Capital Market Line - Explained
What is the Capital Market Line?
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Table of ContentsWhat is the Capital Market Line (CML)?How does a Capital Market Line (CML) Work?Academic Research on the Capital Market Line
What is the Capital Market Line (CML)?
Capital market line (CML) is a graph representing a portfolio's expected return based upon a given level of risk. On the horizontal axis is the portfolio standard deviation. On the vertical axis is the expected rate of return.
Capital Market Line
L = Standard deviation of L portfolio
M = Standard deviation of market returns
R = Standard deviation of R Portfolio
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How does a Capital Market Line (CML) Work?
The CML is a special version of the Capital Allocation Line (CAL). The CAL demonstrates an efficient frontier for a portfolio of risky assets. The CML integrates a weighted percentage of risk-free assets. This makes the risk-return expectation linear, whereas the CAL is a curved frontier.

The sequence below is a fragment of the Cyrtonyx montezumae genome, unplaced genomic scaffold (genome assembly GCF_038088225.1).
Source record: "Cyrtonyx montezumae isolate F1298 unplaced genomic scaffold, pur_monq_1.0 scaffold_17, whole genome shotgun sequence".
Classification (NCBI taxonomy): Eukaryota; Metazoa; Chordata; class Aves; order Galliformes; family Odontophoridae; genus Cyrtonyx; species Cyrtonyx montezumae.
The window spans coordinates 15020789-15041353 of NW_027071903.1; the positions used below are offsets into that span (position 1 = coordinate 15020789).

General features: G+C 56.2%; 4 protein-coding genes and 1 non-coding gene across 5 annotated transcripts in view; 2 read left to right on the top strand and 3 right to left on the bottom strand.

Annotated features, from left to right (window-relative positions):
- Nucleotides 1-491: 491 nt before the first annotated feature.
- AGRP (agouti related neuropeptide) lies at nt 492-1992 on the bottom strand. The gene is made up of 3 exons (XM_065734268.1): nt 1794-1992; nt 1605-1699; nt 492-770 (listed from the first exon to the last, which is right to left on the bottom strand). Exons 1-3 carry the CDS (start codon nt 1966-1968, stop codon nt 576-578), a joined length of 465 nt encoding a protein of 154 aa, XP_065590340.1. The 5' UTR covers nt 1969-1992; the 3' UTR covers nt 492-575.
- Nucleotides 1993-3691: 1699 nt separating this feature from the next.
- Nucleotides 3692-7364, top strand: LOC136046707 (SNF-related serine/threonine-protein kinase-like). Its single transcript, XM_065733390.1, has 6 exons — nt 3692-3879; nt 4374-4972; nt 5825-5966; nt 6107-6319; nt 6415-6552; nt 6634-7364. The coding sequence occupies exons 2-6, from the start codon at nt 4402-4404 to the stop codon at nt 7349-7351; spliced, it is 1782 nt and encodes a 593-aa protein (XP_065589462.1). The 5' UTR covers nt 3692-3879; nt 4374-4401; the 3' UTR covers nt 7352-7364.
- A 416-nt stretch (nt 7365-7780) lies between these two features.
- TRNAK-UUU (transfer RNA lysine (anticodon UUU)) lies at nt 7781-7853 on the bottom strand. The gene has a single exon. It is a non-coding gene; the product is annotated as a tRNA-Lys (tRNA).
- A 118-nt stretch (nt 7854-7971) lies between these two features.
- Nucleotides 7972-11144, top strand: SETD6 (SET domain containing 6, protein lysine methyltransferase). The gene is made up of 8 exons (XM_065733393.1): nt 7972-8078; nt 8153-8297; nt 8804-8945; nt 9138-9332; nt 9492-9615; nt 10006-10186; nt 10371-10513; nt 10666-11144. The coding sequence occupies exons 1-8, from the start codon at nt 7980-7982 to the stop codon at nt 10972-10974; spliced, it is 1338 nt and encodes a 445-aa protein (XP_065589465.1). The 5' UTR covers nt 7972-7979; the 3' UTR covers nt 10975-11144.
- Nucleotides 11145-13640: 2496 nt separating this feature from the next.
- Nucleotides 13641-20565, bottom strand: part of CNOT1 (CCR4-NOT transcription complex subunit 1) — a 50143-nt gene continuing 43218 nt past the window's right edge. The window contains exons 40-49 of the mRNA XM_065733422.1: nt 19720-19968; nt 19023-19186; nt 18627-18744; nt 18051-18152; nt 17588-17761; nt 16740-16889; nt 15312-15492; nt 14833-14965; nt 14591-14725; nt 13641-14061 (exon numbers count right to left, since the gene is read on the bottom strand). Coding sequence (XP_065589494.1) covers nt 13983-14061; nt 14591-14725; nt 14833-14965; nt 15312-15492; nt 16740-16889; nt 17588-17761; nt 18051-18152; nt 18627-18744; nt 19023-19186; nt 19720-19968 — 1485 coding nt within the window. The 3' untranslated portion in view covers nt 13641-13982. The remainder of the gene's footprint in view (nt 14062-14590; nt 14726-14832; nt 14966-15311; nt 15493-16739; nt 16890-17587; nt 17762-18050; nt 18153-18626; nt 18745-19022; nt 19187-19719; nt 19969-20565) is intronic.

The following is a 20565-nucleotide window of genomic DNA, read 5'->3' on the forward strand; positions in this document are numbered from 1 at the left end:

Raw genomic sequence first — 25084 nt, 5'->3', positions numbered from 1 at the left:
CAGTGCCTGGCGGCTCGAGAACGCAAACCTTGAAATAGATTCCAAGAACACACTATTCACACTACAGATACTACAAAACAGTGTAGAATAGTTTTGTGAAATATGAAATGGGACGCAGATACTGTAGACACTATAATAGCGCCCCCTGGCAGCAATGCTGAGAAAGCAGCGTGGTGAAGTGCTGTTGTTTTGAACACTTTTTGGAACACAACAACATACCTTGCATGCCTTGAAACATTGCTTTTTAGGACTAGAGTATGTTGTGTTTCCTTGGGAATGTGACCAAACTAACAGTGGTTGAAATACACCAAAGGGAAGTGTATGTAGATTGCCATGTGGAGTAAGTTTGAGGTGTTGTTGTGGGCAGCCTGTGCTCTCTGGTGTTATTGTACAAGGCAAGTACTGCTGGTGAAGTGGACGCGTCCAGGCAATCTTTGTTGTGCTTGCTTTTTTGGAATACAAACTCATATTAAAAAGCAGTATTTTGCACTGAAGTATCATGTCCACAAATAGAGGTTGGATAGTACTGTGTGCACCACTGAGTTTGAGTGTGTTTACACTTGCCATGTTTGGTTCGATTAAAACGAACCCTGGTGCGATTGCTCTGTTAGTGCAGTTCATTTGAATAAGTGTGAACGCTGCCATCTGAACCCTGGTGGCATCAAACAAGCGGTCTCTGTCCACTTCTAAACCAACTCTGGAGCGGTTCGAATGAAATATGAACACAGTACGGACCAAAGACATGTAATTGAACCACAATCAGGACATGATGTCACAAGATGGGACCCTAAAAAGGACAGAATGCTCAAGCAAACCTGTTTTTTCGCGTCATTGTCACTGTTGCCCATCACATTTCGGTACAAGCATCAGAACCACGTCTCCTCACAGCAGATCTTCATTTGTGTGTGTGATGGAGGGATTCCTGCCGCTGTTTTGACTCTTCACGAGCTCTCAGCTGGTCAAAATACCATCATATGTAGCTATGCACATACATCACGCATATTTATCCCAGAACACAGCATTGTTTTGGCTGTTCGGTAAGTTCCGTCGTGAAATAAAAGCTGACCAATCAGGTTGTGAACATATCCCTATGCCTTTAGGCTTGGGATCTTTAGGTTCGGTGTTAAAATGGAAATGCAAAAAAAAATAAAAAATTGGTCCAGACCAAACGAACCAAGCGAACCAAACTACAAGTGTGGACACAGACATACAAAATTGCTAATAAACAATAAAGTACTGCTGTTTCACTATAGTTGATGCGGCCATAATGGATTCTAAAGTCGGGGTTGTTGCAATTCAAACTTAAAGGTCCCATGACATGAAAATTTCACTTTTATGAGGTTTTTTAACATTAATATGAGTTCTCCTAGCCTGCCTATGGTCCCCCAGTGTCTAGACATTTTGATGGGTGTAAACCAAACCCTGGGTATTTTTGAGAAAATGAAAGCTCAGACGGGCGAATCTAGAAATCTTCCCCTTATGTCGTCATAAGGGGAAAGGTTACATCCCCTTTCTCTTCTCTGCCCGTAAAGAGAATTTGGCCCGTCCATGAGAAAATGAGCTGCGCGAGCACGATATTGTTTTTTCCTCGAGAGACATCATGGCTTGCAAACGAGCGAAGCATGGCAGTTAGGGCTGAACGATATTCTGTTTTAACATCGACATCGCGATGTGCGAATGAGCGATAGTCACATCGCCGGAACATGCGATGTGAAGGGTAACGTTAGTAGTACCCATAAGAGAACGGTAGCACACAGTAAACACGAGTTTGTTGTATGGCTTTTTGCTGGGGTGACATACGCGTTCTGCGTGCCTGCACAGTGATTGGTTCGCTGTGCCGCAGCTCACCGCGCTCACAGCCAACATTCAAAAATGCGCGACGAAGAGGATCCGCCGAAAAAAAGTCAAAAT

The equation for the CML is:
E(Rc) = y E(RM) + (1 y) RF
E(Rc) = the expected return of the portfolio
E(RM) = the expected return of the market portfolio
RF = the risk-free rate of return.
The line represents the risk premium that an investor earns when he or she takes on additional risk.
There is diversification of market portfolio that carries systematic risks, and whose expected return equals that of the entire market return.
Most people confuse the security market line (SML) with the capital market line (CML). We derive the security line from the capital market line. CML shows a specific portfolios rates of return while the SML represents a market risk as well as given times return. It also shows individual assets expected returns. CML represents the total risk, and its measurement is in the SML (beta or systematic risk). Fairly priced securities always plot on the SML and CML. Note that securities which generate higher results for a certain risk, are usually above the SML or CML, and are always underprice and vice versa.